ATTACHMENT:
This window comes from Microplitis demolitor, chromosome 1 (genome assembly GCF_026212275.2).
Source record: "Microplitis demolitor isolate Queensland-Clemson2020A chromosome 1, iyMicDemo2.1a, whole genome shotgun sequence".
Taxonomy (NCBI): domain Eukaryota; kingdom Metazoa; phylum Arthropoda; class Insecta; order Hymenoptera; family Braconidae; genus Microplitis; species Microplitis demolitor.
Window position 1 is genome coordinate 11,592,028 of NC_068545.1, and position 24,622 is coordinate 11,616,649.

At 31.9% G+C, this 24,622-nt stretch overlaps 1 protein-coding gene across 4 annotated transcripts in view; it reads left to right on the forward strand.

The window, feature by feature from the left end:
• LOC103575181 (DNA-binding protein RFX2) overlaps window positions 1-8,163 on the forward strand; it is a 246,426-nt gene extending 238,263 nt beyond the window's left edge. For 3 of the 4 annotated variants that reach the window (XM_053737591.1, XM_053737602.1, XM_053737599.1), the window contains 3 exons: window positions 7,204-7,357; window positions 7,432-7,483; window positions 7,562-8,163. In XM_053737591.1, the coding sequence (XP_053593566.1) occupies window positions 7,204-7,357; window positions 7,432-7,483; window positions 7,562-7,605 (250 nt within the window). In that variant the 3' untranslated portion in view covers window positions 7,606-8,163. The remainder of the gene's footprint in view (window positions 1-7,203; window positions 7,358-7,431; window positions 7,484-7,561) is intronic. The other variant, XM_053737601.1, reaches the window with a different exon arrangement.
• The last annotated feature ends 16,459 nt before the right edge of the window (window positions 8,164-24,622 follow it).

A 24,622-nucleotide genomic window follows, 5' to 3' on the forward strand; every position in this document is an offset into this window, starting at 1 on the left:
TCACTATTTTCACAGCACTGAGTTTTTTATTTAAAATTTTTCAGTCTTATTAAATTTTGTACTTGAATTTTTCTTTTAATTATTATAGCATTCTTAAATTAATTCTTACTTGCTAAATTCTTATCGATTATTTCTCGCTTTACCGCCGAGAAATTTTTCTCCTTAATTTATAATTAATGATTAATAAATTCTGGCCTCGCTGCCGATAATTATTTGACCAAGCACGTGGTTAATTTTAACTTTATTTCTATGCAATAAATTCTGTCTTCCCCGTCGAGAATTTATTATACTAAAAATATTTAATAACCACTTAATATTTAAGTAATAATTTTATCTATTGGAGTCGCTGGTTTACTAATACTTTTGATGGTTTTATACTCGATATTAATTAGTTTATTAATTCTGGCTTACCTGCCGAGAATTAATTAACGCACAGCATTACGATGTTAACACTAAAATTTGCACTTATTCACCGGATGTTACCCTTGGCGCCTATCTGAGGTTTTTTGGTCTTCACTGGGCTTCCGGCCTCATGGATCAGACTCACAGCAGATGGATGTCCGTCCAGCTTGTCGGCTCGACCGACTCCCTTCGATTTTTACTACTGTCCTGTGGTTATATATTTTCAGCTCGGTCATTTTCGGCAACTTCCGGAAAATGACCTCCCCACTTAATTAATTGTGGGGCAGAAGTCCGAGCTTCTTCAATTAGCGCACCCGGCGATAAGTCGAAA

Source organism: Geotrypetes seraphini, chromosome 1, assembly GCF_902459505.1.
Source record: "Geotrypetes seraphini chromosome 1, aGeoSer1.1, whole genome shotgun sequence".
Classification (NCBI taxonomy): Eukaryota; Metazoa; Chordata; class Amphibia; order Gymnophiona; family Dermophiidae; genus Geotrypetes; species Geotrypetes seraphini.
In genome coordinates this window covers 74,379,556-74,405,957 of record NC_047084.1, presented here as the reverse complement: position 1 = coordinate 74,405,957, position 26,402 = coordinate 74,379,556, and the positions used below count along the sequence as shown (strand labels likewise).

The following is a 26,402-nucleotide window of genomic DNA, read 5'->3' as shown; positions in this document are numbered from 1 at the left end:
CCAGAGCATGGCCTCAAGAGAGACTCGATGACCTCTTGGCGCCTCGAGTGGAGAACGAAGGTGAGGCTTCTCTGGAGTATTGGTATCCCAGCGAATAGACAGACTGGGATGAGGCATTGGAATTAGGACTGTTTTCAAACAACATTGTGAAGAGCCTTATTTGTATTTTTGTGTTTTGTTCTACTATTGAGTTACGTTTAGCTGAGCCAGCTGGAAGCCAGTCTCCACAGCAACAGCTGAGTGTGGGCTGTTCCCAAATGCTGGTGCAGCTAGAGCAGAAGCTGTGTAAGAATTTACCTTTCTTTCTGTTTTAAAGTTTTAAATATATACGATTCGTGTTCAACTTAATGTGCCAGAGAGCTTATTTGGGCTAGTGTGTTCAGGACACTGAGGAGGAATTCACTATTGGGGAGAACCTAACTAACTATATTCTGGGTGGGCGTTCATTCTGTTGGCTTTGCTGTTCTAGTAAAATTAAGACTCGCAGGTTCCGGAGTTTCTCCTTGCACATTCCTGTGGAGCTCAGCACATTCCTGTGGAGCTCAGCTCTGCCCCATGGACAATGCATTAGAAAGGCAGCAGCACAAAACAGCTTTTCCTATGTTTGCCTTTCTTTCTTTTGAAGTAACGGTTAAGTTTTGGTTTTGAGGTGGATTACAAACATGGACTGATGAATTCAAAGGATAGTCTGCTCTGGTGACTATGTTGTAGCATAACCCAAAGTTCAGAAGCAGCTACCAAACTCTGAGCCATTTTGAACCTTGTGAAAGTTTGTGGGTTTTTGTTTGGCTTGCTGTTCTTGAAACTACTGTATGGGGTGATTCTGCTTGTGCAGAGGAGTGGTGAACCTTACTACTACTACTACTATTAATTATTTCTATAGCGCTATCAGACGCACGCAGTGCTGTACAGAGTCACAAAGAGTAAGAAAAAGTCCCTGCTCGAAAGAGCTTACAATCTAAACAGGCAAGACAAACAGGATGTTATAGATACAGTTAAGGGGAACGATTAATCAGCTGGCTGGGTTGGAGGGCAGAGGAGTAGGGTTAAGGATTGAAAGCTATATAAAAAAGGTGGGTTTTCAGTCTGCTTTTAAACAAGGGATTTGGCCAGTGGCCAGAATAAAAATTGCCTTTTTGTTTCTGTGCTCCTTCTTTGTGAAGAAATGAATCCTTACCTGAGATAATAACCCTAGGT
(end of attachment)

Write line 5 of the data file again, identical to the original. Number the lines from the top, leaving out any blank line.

At 31.9% G+C, this 24,622-nt stretch overlaps 1 protein-coding gene across 4 annotated transcripts in view; it reads left to right on the forward strand.